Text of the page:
SEPTEMBER 24, 2014
UNITED NATIONS — President Obama laid out a forceful new blueprint on Wednesday for deeper American engagement in the Middle East, telling the United Nations General Assembly that the Islamic State understood only “the language of force” and the United States would “work with a broad coalition to dismantle this network of death.”
In a much-anticipated address two days after he expanded the American-led military campaign into Syria against the Islamic State, also known as ISIS or ISIL, Mr. Obama said, “Today, I ask the world to join in this effort,” declaring, “we will not succumb to threats; and we will demonstrate that the future belongs to those who build, not those who destroy.”
“Those who have joined ISIL should leave the battlefield while they can,” Mr. Obama said in a blunt declaration of his intentions.
“We will neither tolerate terrorist safe-havens, nor act as an occupying power,” Mr. Obama said. “We will take action against threats to our security, and our allies, while building an architecture of counter terrorism cooperation.”
“The brutality of terrorists in Syria and Iraq forces us to look into the heart of darkness,” Mr. Obama said.
The military campaign against the Islamic State, Mr. Obama said, was only the most urgent of a raft of global challenges in which the United States had no choice but to play a leadership role: from resisting Russia’s aggression against Ukraine to coordinating a response to the Ebola outbreak in West Africa; from brokering a new unity government in Afghanistan to marshaling a new push to confront climate change.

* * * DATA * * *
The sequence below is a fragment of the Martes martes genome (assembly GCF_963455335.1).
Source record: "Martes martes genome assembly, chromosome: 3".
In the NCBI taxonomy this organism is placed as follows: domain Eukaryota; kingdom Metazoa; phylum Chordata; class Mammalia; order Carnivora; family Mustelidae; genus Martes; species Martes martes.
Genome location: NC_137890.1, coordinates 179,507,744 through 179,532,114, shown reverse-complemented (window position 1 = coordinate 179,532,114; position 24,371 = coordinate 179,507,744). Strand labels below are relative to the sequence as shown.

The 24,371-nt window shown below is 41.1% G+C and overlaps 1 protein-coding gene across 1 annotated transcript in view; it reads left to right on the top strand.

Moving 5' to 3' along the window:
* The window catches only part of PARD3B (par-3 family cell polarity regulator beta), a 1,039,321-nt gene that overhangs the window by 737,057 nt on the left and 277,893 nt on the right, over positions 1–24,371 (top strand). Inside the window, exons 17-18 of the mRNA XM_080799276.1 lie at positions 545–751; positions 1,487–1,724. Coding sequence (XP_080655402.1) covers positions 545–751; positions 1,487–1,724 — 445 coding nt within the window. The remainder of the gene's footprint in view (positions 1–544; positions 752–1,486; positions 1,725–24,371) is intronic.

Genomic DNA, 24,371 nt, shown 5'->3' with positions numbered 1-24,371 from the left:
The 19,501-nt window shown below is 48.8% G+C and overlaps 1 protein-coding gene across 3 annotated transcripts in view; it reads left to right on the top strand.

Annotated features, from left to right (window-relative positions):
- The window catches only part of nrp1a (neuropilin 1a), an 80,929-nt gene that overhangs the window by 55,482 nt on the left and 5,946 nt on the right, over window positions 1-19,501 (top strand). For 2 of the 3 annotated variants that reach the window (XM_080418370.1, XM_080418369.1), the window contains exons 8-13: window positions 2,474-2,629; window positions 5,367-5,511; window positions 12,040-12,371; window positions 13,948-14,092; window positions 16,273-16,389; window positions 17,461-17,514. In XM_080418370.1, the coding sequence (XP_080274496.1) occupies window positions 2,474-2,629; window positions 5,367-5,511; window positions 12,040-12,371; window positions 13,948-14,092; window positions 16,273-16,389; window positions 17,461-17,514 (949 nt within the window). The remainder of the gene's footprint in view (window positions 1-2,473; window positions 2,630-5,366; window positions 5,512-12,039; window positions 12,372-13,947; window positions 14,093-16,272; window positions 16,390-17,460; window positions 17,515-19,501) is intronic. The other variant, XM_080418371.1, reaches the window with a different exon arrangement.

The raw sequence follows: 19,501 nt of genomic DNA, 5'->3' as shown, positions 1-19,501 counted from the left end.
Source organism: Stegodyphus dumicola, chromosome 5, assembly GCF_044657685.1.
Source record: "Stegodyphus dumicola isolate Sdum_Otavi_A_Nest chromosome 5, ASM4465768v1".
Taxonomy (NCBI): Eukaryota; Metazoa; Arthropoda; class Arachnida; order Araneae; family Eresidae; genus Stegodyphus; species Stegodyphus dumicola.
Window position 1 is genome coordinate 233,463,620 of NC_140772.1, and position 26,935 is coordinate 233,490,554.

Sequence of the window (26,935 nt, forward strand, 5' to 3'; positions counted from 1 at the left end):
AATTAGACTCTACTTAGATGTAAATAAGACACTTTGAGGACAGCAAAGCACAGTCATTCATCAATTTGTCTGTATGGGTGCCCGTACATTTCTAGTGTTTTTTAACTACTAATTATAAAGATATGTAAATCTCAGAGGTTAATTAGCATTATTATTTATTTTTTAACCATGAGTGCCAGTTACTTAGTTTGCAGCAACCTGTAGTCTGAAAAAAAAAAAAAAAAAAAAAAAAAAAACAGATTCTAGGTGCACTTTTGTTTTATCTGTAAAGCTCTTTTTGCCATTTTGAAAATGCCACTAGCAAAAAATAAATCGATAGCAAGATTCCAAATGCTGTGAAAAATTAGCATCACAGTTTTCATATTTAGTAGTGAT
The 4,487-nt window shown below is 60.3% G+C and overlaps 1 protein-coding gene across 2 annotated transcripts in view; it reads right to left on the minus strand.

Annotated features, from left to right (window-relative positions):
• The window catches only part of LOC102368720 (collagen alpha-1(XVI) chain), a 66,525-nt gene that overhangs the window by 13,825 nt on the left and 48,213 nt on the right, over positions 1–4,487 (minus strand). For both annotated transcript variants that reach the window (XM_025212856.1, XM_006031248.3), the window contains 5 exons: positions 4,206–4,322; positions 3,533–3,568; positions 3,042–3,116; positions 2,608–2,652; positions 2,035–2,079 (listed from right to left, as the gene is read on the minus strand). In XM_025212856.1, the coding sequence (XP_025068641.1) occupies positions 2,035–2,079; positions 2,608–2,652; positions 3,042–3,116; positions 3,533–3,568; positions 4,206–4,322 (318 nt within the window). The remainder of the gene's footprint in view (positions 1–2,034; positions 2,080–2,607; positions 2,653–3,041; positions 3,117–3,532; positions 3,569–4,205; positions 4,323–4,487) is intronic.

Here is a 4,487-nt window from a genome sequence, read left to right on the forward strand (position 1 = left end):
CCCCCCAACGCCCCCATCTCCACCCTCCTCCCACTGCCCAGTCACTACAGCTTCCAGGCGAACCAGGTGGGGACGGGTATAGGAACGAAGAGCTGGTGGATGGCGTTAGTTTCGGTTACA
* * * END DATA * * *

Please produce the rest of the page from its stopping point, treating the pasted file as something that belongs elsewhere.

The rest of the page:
Mr. Obama delivered a searing critique of Russia’s incursions into Ukraine and promised to impose a rising cost on the government of President Vladimir V. Putin for what he called its aggression. He was particularly critical in describing the downing of a Malaysian commercial airliner over eastern Ukraine in July by what the United States and its allies have said was a Russian-made missile system, and he denounced the subsequent efforts to block recovery teams to investigate. All 298 people aboard were killed.
“This is a vision of the world in which might makes right,” he said, “a world in which one nation’s borders can be redrawn by another, and civilized people are not allowed to recover the remains of their loved ones because of the truth that might be revealed.”
Mr. Obama also said the United States would train and equip moderate opposition forces in Syria to counter the government of President Bashar al-Assad, and he repeated calls for a political settlement to end a civil war that has killed more than 200,000 people.
“Cynics may argue that such an outcome can never come to pass. But there is no other way for this madness to end – whether one year from now or ten,” he said. “I can promise you America will remain engaged in the region, and we are prepared to engage in that effort.”
It was a starkly different president than the one who addressed skeptical world leaders at the General Assembly last year, weeks after calling off a threatened missile strike on Syria over the use of chemical weapons. Mr. Obama spoke with the urgency of a wartime president, seeking to rally allies for what he said would be a momentous struggle against the forces of Islamic extremism in the Middle East.